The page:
Nine Nation Animation Review
If nothing else, Nine Nation Animation proves that there's a lot more to the animator's art than either the cutting-edge ultrarealism of Pixar or the flat functionality of sitcoms like The Simpsons. The nonet of brief films on display in the latest anthology from the World According to Shorts offers a virtual catalog of the tools available to the animator — stop-motion, CGI, rotoscoping — with the techniques often combined in a single imposing display.
But while each film has something to recommend it — the mordant wit of Deconstruction Workers, the witty nostalgia of Home Road Movies — virtuosity too often trumps communication, with the mind-bending visuals propping up unproductively abstract narratives.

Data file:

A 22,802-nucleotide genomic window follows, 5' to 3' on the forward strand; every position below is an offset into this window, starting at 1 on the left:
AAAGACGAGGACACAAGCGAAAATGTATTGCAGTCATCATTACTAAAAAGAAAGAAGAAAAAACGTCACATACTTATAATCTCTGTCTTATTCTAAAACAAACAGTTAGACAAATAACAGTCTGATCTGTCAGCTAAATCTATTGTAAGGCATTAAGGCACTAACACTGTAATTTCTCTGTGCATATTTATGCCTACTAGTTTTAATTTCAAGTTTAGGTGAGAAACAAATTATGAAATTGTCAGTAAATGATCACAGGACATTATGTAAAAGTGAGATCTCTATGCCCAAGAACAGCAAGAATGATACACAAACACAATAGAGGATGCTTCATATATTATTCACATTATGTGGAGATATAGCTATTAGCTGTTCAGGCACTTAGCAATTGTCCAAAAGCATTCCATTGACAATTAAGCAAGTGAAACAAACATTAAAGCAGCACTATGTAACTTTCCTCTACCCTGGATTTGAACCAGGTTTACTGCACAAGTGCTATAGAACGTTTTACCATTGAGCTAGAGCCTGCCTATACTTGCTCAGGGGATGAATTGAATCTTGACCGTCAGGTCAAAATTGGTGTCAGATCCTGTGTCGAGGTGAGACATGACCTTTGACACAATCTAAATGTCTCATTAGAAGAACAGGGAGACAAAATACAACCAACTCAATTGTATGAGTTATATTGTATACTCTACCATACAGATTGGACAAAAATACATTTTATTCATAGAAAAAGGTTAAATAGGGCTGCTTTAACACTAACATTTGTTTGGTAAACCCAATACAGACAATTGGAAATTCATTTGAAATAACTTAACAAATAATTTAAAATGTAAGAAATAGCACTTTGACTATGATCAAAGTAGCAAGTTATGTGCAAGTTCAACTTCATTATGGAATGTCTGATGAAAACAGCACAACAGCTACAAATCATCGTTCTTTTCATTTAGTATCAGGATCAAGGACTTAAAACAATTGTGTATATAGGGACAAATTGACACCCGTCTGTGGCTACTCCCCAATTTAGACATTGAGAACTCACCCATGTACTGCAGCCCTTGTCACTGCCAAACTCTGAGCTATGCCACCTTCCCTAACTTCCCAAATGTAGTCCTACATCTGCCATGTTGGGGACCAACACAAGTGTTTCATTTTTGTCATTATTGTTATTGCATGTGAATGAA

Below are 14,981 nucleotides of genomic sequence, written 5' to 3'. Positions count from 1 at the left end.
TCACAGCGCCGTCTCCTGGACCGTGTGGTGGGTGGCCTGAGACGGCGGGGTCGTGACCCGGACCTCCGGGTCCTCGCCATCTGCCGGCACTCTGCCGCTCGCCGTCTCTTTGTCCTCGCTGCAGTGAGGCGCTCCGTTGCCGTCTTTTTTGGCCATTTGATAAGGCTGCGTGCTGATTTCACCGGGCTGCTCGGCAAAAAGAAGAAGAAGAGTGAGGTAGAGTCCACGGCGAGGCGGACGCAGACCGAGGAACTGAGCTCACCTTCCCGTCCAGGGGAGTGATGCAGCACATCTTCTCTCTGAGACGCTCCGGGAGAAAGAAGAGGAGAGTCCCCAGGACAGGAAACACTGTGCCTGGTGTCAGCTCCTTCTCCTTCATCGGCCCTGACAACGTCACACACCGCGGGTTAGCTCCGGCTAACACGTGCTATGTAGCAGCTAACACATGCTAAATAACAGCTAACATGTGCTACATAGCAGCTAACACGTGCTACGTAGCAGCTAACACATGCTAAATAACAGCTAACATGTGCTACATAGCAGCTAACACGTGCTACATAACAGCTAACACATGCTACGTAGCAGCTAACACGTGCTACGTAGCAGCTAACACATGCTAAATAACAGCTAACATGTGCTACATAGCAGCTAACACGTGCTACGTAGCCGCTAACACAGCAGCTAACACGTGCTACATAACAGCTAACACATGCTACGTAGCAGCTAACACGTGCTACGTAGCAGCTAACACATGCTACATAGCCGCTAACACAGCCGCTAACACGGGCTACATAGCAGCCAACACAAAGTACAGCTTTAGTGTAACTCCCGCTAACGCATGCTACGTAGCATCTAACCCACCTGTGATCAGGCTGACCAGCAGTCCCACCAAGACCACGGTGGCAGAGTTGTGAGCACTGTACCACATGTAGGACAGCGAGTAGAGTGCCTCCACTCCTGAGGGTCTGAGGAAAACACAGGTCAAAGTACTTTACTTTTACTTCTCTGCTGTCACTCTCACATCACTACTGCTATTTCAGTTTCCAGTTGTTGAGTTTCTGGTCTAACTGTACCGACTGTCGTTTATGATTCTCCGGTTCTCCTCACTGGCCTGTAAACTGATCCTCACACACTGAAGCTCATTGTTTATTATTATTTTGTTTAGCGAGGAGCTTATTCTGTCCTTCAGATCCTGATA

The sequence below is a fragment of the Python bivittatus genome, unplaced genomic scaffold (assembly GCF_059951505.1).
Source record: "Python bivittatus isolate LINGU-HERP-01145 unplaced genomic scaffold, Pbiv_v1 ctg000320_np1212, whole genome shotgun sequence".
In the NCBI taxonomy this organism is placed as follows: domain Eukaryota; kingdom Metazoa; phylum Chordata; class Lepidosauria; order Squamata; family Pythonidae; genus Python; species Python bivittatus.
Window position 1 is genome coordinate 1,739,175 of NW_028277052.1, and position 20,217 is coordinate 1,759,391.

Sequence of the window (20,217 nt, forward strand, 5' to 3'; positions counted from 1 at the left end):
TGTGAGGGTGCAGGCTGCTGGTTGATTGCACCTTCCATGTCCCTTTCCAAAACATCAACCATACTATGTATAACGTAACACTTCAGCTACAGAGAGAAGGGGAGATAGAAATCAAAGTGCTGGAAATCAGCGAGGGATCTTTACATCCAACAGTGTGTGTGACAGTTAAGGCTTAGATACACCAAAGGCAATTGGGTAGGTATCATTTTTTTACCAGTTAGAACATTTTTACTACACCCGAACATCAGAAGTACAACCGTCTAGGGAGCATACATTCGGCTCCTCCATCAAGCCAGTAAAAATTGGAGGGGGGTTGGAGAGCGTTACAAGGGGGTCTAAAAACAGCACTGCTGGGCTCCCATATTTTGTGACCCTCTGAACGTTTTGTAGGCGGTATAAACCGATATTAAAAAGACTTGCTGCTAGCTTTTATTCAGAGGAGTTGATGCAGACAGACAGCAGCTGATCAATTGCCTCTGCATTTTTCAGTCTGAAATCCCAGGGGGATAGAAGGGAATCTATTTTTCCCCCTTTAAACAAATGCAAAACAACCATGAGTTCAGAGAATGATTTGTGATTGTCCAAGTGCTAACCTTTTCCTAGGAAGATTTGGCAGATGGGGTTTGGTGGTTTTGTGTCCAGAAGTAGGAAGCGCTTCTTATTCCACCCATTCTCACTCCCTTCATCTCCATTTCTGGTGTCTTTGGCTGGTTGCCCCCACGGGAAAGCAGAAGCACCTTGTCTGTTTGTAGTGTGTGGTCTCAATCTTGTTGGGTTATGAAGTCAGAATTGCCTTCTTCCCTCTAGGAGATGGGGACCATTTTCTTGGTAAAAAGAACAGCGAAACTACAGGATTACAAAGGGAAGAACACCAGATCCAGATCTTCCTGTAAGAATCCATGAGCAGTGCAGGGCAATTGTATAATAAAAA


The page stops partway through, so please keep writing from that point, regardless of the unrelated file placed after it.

So for all the advanced technique on display, best-in-show goes to the most lo-fi of the lot, Jonas Geirnaert's Flatlife. The title is a triple pun, referring simultaneously to the lives of the film's apartment (or flat) dwellers, the banal nature of those lives and the two-dimensional technique of the animation. Splitting his screen into four squares, Geirnaert cannily charts the inter-apartment annoyances that result from the supposedly private activities of people co-existing in too-close proximity to one another, a situation all too familiar to anyone who's ever lived in an apartment building. —Andrew Schenker (Laemmle Music Hall, Beverly Hills; July 29-Aug. 4)
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